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IoT and Big Data

40 billion devices are predicted to be on the Internet by 2020. The data volume in the world is projected to reach 40 Zettabytes in 2020. Internet of Things and Big Data will fundamentally change the world in the next few years. To understand why, let's clarify what IoT and Big Data are about.

In a nutshell, IoT is concerned with the network of physical entities with embedded technologies to sense, collect, communicate and interact with their internal states and/or the external environment. As an example of IoT, smart thermostats use sensors, real-time weather forecasts, and the actual activity in your home during the day to reduce your monthly energy usage by up to 30%.

Big Data is on the subject of extremely large data sets that may not be analyzed computationally via traditional methods to reveal patterns, trends, and associations, especially related to human behavior and interactions. An example of Big Data is the analysis of social media interactions to harvest and analyze social media activities, which can make sense of the chatter and provide real-time insights into how the market is responding to products and campaigns. With those insights, organizations can adjust their pricing, promotion, and campaign placement on the fly to achieve optimal results.

Now what is the relationship between IoT and Big Data?


Processing all of the data from the IoT is an exercise in big data. Various types and formats of data streams from different devices and sensors in IoT are handled and transformed by the "variety" of Big Data collection. The vast amount data influx from IoT are ingested and stored by the "volume" of Big Data loading. The near real-time processing and analysis of explosive data from IoT are performed in a timely manner by the "velocity" of Big Data analytics. In addition, the intelligence and insights of smart IoT objects are realized and augmented by the "value" of Big Data.

To a large extent, IoT and Big Data are two sides of the same coin. Big data becomes the foundational enablers for IoT, providing the building blocks for IoT to operate. On the other hand, IoT becomes the source and channel of massive data, events and signals, and in turn leverages the Big Data to interact, collaborate and correlate with each other to generate tangible results and impacts on consumers, enterprises and the society. They are complimentary when IoT meets Big Data.

A good example of IoT and Big Data working together is the MagicBand by Disney World's $1B investment - a wearable, sensor-laden, wristband that vacationers use to do everything: check into their hotel rooms, buy their meals, go through the turnstiles at the amusement parks, and reserve a spot for specific attractions. Wearers utilize the band to 'check in' at certain posts by tapping it against a receiver, and it tracks their movement via RFID, so Disney can collect data on visitor movement throughout the park. The collected data enables Disney to accommodate more guests, staff rides and attractions better, and regulate inventory at highly-trafficked shops and restaurants more properly.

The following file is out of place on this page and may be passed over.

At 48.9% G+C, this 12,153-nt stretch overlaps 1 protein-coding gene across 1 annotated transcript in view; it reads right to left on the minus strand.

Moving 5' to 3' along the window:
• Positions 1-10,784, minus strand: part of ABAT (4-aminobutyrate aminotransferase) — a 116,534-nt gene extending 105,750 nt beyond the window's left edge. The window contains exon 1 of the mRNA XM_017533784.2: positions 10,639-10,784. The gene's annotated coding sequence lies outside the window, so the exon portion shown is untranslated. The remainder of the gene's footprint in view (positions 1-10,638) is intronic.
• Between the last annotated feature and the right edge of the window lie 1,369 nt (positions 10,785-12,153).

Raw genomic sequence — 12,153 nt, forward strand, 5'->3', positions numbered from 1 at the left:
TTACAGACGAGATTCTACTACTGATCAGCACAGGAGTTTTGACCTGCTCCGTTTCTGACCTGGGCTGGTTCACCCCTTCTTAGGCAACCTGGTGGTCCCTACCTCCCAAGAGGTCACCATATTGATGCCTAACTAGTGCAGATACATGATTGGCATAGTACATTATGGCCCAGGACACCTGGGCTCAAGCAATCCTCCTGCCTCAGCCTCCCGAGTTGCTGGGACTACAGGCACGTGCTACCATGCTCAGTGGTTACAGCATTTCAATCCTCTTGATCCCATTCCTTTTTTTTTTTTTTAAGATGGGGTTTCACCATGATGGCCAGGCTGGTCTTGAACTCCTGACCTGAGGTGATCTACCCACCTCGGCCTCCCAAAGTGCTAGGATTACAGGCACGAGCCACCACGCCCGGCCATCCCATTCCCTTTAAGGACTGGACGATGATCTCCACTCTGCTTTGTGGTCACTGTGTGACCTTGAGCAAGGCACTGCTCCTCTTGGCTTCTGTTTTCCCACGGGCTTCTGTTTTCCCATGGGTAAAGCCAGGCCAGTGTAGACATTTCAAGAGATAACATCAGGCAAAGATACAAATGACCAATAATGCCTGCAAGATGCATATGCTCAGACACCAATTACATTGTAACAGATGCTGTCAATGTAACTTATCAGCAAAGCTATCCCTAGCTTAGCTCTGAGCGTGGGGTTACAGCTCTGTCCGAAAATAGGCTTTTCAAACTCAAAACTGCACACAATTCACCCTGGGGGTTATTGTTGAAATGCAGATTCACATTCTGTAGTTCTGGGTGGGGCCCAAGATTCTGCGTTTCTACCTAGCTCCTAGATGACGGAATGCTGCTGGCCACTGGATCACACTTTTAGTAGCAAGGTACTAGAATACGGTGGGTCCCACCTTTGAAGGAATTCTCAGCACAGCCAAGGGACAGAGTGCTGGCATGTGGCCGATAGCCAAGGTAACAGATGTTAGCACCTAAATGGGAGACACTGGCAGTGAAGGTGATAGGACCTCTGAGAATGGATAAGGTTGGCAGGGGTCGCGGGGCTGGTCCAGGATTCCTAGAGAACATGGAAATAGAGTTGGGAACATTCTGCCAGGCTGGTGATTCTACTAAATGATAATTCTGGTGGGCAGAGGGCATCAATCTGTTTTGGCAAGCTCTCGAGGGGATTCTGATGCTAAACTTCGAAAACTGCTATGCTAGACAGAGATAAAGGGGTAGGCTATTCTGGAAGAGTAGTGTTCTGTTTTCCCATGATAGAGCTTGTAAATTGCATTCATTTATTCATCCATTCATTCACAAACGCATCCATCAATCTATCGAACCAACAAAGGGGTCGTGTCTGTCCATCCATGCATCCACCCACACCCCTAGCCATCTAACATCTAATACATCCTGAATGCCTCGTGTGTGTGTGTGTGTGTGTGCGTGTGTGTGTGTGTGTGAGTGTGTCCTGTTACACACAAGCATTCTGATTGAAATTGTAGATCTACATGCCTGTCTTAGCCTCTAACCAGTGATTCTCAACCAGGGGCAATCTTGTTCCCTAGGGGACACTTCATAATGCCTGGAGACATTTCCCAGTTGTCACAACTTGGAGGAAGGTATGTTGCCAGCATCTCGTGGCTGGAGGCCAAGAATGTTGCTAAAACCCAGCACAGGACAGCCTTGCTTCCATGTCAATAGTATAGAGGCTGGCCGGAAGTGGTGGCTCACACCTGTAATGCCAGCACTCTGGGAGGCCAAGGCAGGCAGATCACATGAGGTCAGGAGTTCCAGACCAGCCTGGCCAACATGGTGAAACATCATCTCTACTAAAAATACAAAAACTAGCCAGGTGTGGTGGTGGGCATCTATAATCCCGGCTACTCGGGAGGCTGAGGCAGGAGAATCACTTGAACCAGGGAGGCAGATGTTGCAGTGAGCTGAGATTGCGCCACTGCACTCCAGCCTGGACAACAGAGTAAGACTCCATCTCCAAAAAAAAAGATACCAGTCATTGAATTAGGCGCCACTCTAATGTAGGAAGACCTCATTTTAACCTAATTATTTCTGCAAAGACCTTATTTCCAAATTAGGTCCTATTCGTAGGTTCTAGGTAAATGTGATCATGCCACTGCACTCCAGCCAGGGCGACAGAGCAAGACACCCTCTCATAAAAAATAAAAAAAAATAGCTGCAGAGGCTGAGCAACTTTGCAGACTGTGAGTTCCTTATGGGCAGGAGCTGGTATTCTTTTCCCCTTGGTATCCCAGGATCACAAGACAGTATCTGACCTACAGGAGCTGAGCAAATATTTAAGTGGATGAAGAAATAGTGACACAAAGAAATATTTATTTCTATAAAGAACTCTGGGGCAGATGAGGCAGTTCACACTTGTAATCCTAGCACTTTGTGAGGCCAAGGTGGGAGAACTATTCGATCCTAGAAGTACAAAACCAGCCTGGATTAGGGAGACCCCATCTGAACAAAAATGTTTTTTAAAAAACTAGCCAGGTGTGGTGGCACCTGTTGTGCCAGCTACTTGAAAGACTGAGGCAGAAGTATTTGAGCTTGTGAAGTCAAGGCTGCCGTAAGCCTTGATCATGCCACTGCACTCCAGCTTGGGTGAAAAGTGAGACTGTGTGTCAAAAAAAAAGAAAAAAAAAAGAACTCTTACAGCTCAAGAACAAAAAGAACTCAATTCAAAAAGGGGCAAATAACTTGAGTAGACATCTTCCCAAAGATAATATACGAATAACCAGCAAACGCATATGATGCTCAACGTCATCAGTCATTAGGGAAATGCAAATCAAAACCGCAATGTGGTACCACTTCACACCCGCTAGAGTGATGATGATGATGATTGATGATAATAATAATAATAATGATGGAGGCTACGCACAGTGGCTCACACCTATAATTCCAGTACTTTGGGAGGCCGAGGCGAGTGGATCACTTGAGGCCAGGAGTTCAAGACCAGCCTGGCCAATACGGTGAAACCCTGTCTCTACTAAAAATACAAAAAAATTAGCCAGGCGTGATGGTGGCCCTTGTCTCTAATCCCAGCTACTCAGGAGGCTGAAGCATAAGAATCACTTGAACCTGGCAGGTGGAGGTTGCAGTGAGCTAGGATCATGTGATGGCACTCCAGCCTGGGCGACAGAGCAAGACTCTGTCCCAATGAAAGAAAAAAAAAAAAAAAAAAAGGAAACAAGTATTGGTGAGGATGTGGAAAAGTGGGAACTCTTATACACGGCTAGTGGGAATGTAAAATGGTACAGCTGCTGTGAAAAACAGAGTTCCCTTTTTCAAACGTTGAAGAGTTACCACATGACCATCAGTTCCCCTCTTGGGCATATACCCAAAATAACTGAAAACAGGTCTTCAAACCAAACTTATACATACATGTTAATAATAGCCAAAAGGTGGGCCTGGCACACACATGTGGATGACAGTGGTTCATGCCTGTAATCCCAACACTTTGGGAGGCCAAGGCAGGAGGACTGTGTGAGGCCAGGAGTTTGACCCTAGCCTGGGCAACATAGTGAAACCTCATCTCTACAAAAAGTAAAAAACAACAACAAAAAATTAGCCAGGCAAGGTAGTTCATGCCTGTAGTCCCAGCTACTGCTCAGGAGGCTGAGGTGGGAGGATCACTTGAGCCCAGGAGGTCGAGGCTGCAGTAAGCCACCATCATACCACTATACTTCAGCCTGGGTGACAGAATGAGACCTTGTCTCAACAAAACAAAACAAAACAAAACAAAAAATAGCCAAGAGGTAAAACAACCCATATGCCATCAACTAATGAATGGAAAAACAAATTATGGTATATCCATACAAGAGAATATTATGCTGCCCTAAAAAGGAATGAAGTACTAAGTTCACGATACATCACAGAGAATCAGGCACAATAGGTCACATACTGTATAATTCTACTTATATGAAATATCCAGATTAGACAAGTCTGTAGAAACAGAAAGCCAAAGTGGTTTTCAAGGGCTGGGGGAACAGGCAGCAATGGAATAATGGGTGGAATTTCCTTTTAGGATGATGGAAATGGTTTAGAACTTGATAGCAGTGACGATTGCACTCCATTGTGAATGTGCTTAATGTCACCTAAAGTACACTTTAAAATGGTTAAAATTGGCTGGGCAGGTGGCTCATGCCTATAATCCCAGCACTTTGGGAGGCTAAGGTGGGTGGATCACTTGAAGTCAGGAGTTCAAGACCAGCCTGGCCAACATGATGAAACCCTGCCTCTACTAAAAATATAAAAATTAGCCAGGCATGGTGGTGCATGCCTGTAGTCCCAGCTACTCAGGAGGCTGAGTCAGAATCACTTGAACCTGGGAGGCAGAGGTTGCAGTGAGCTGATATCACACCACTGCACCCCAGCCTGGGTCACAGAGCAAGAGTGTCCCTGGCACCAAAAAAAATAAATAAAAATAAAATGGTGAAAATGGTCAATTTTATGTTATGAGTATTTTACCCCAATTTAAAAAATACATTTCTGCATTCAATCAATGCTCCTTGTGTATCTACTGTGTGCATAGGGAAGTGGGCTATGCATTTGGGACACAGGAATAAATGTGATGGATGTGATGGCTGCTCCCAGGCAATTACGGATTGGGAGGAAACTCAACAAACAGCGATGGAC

We have a panel formed by the industry thought leaders and pioneers to discuss this topic in the upcoming IEEE Big Data Congress in June. Please come and join us to explore deeper.

For more information, please contact Tony Shan ([email protected]). ©Tony Shan. All rights reserved.

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More Stories By Tony Shan

Tony Shan works as a senior consultant, advisor at a global applications and infrastructure solutions firm helping clients realize the greatest value from their IT. Shan is a renowned thought leader and technology visionary with a number of years of field experience and guru-level expertise on cloud computing, Big Data, Hadoop, NoSQL, social, mobile, SOA, BI, technology strategy, IT roadmapping, systems design, architecture engineering, portfolio rationalization, product development, asset management, strategic planning, process standardization, and Web 2.0. He has directed the lifecycle R&D and buildout of large-scale award-winning distributed systems on diverse platforms in Fortune 100 companies and public sector like IBM, Bank of America, Wells Fargo, Cisco, Honeywell, Abbott, etc.

Shan is an inventive expert with a proven track record of influential innovations such as Cloud Engineering. He has authored dozens of top-notch technical papers on next-generation technologies and over ten books that won multiple awards. He is a frequent keynote speaker and Chair/Panel/Advisor/Judge/Organizing Committee in prominent conferences/workshops, an editor/editorial advisory board member of IT research journals/books, and a founder of several user groups, forums, and centers of excellence (CoE).

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